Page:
Poorly educated populace leads to failure of nations – Osinbajo, Obi

Poorly educated populace leads to failure of nations – Osinbajo, Obi

The Vice President, Yemi Osinbajo, and the Vice Presidential Candidate of the Peoples Democratic Party (PDP) in 2019 elections, Peter Obi, have both spoken on the need for the government to pay attention to education, saying that a nation’s development is directly proportional to the level of educational investment in the nation.

Speaking Monday at the TECHISD 2020 Online International Conference, Osinbajo and Obi agreed on the need to pay more attention to education in the country by way of more government funding and introduction of specialised technological educational trainings that will enable Nigeria students and youths to fit into the emerging world and compete favourably with their global counterparts in areas of science and technology.

Stressing their conviction, they both noted that the world was fast changing technologically, arguing that anyone who did not catch up with the new wave of technology would be left behind.

Obi who also appreciated the VP for showing leadership by making out time to share his knowledge with the participants, maintained that human capital development via quality education remained the easiest way of fostering development in a country.

Using South Africa as a test case, he regretted that the amount of financial investment countries of comparative stand committed to education showed far more seriousness than Nigeria.

His words: “Besides extra-budgetary funding for education, what is our provision for education in our budgets? Between 2010 and 2016, for instance, South Africa invested over 5%; Egypt more than 3.5%; and Nigeria barely 1%” of their Gross Domestic Product [GDP] in Education. From 2010 to 2014, Nigeria budgeted N1.860 trillion for the sector – or US$11.1 billion at the exchange rate of N160 to the Dollar. In 2015 and 2016, the combined budgetary allocation was N761 billion – or US$2.1 billion at the rate of N360 to a Dollar.”

“Therefore, over a period of seven years, 2010-2016, Nigeria, then with a population of about 190 million people, spent just US$13.2 billion on Education. Juxtapose this with South Africa, the second biggest economy in Africa which, with a population of  55 million invested over US$15 billion on that critical sector in 2015 alone; and Egypt, the third biggest economy with a population  of 95 million people spending about US$12 billion in that same year only. Obviously, Nigeria is still in slumber as far as investment in education is concerned.”

Obi called on the government to prioritise education which he said could give more returns on investment that oil.

He argued that countries like Venezuela had more oil than Nigeria and indeed many countries, but remained undeveloped, a proof that oil proceeds alone could not guarantee national development.

He said: “Our world today is more technology and knowledge driven. All the countries ranking high in sustainable development have all made serious investments in their education sector. These developed countries have prioritised human infrastructural development through education which is more important. If our leaders can pay more critical attention to education in Nigeria, the return on investments will be far better the oil proceeds the nation currently gets.”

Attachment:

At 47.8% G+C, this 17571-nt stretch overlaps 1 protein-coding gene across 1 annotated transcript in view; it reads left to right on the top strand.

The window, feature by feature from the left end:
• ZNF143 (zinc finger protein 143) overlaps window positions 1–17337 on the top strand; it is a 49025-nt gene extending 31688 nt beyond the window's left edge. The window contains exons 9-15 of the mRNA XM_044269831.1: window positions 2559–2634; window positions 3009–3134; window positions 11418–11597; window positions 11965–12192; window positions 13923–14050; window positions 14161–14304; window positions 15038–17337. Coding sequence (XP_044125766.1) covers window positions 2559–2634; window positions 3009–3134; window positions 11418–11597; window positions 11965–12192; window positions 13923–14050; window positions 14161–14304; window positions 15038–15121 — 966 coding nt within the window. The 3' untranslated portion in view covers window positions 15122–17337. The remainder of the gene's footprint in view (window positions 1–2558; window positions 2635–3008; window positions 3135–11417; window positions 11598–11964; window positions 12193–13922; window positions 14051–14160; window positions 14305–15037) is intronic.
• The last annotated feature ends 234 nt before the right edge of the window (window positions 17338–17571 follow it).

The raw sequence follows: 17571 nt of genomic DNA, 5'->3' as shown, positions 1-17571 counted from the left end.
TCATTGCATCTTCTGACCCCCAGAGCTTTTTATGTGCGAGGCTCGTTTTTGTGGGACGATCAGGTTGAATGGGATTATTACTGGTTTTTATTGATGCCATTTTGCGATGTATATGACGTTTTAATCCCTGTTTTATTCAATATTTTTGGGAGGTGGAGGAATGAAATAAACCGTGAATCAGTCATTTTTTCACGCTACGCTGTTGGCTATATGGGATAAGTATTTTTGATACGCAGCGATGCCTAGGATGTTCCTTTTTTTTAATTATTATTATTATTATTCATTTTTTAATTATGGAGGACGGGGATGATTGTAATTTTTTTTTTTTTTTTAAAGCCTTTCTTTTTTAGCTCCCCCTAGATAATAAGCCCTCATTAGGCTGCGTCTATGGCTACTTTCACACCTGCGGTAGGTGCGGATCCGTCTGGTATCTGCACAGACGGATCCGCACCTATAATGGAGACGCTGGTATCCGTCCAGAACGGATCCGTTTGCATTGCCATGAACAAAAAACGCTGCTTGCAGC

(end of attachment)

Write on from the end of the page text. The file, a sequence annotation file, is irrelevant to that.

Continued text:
Answering questions from participants on his level of commitment as the former Governor of Anambra State, Obi reiterated that he had always preached and practised investment in education, recounting how he provided over 30,000 computers for schools in Anambra State, which he said, was the highest number of computers any government had bought at a time in sub Saharan Africa.

He also told of how under his administration, schools in Anambra State were connected to the internet and computer teachers massively employed and trained to teach ICT in schools. Obi called urged leaders not to see financial commitments to education as expenses, but see them as investment which have short term, medium term and long term returns.

A Canadian based IT Expert, Magnus Ekwunife, who spoke on e-learning, said Nigerian leaders should emulate what Obi did in education Anambra which earned him international awards and accolades. He recalled how Prof Paul Collier of Oxford University was contracted by the United Nations to study what Obi did, which he said was comprehensive rehabilitation of education in the state, with emphasis on the introduction of ICT to make it globally compliant. 

Earlier in his welcome address, the Director of Lion Gadgets and Technologies, Edward Anoliefo, a Rev. Fr who recalled the aim of the establishment of the centre, their output so far and the continued efforts to achieve their target, said they would continue to seek ways to solve local problems through the use of technology.

The conference was organised by the Centre of Lion Gadgets and Technologies in partnership with the Department of Electronic Engineering of the University of Nigeria, Nsukka (UNN).

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